Farmland Security Zones
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Questions and Answers
What is a farmland security zone?
A farmland security zone is an area created within an agricultural preserve* by a board of supervisors (board) upon request by a landowner or group of landowners.
* An agricultural preserve defines the boundary of an area within which a city or county will enter into Williamson Act contracts with landowners. The boundary is designated by resolution of the board or city council having jurisdiction. Agricultural preserves must generally be at least 100 acres in size.
What new benefits do farmland security zone contracts offer to landowners?
Farmland security zones offer landowners greater property tax reduction. Land restricted by a farmland security zone contract is valued for property assessment purposes at 65% of its Williamson Act valuation, or 65% of its Proposition 13 valuation, whichever is lower.
New special taxes for urban-related services must be levied at an unspecified reduced rate unless the tax directly benefits the land or living improvements. Cities and special districts that provide non-agricultural services are generally prohibited from annexing land enrolled under a farmland security zone contract. Lastly, school districts are prohibited from taking farmland security zone lands for school facilities.
What is a farmland security zone contract?
It is a contract between a private landowner and a county that enforceably restricts land to agricultural or open space uses. The minimum initial term is 20 years. Like a Williamson Act contract, farmland security zone contracts self-renew annually, thus unless either party files a “notice of nonrenewal” the contract is automatically renewed each year for an additional year.
What is the process for establishing a farmland security zone contract?
The process is entirely voluntary for both the landowner and the county. The landowner with a Williamson Act contract must submit a petition for a farmland security zone contract to the local governing body. If the board approves the proposal, it will rezone the subject property as a farmland security zone. Once the subject property is rezoned, the board will rescind the Williamson Act contract and simultaneously place the same property under a farmland security zone contract. Landowners who are not participating in the Williamson Act may petition a board to create a farmland security zone for the purpose of entering into contracts. If two or more landowners with contiguous parcels request the creation of a farmland security zone, the county will place the parcels in the same farmland security zone.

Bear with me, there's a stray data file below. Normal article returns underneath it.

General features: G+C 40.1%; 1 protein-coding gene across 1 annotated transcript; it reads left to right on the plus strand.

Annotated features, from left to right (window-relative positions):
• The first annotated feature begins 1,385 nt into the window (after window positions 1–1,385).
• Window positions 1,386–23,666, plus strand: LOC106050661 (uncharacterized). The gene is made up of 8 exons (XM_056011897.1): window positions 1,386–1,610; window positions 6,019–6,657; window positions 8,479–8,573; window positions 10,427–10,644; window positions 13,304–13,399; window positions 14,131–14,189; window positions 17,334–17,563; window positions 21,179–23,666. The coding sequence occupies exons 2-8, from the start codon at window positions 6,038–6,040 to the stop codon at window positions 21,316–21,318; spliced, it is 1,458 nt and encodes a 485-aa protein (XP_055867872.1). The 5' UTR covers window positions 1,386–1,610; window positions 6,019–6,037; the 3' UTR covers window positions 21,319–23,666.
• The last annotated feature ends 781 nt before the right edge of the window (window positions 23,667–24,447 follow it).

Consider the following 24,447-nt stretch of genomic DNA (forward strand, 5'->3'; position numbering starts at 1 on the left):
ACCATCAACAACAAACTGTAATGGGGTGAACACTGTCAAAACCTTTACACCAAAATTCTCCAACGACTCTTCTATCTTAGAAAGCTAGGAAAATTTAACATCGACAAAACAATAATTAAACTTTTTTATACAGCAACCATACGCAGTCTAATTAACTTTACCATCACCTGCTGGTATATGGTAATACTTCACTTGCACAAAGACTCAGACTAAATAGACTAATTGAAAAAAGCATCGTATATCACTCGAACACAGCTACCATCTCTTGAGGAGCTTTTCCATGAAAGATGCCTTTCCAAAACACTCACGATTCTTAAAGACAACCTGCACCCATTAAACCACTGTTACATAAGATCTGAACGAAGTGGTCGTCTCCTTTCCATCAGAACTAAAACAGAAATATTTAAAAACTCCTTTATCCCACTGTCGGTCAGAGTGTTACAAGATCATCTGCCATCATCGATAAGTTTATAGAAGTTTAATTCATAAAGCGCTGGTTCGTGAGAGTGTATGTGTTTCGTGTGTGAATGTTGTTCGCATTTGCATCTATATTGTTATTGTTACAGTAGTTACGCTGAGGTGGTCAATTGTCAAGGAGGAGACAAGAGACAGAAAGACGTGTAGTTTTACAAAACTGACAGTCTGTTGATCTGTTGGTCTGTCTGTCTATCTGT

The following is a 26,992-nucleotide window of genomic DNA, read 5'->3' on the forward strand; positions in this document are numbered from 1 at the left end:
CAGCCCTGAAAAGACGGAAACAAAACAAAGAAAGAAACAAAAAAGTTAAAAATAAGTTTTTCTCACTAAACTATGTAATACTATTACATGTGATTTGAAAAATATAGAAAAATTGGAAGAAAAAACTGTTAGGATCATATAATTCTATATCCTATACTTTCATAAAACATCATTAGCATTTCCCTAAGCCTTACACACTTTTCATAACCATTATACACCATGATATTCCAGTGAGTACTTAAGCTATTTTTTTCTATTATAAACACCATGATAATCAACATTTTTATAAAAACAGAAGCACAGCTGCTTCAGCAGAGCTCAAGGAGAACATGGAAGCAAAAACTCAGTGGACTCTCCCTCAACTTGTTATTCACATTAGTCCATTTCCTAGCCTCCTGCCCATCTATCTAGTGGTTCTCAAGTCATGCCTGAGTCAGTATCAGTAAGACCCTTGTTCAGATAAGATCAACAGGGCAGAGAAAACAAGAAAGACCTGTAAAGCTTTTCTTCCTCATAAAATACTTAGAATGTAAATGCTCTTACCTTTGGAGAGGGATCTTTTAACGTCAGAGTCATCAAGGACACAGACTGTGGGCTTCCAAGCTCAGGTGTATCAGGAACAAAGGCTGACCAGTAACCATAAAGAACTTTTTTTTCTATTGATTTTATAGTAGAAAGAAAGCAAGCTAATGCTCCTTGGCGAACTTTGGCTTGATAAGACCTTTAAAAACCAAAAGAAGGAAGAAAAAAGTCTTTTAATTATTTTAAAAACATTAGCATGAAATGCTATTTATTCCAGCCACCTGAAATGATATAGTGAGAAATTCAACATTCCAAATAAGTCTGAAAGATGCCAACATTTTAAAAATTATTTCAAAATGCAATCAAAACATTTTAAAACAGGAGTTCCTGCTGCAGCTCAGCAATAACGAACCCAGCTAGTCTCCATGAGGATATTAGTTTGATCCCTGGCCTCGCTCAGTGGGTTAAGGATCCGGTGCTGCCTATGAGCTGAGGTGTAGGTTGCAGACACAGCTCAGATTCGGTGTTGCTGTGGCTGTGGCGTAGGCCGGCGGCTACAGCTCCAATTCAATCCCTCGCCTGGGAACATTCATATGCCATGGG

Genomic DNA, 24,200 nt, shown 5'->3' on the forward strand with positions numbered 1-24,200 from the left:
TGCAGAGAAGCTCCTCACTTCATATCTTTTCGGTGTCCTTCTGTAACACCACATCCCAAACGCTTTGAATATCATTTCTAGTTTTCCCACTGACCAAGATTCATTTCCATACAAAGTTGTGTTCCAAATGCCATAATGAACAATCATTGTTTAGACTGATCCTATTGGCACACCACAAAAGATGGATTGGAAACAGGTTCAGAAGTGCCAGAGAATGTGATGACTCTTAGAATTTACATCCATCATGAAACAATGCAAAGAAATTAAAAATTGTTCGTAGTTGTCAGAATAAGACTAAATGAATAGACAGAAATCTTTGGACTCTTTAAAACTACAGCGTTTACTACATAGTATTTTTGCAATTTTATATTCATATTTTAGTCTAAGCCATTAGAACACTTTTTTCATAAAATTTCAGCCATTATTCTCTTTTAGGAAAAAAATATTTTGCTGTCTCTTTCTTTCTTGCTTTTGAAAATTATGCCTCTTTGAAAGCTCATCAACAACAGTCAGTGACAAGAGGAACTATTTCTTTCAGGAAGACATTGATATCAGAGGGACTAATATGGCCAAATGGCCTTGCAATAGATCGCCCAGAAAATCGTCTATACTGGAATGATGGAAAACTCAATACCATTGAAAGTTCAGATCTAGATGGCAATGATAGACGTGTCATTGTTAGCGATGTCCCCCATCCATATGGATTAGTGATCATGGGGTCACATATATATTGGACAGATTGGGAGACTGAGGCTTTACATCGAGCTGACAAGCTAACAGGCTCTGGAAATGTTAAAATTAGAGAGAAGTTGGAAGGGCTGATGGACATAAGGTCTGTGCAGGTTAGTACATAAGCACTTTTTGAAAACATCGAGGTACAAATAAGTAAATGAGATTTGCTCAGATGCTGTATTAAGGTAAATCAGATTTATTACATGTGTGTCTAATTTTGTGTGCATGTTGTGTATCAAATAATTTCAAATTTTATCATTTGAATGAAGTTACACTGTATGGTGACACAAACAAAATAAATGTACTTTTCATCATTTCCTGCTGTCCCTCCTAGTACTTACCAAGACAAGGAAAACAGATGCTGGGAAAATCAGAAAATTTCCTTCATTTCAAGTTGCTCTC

Can a landowner who does not have land currently enrolled in a Williamson Act contract apply for a farmland security zone contract?
Yes. A landowner or a group of landowners may petition the board to create a farmland security zone for the purpose of entering into farmland security zone contracts.
What type of land is eligible for a farmland security zone contract?
To be eligible for a farmland security zone contract, the subject land must be designated on the Important Farmland Series maps as predominantly one of the following:
How is a farmland security zone contract terminated through nonrenewal?
A landowner may initiate nonrenewal of a farmland security zone contract by serving a written notice to the local governing body at least 90 days prior to the renewal date. The farmland security zone contract then “winds down” over the remaining 19-year term, with the taxes gradually rising back to the full, unrestricted, rate. Upon termination of the farmland security zone contract, the farmland security zone designation for that parcel is also terminated.
Can a farmland security zone contract be terminated through cancellation?
Yes. However, in order to approve cancellation a city or county must make both of the required findings that 1) the cancellation is consistent with the purposes of the Williamson Act and 2) cancellation is in the public interest. In the resolution approving cancellation the local government must find that 1) no beneficial public purpose is served by continuing the contract, 2) the uneconomic nature of the agricultural use is due to circumstances beyond control of the landowner and local government, 3) the landowner has paid a cancellation fee equal to 25% of the cancellation valuation of the land as through unrestricted by the contract. The Director of the Department of Conservation may approve the cancellation upon making specified findings. More details on the cancellation process are outlined on this page.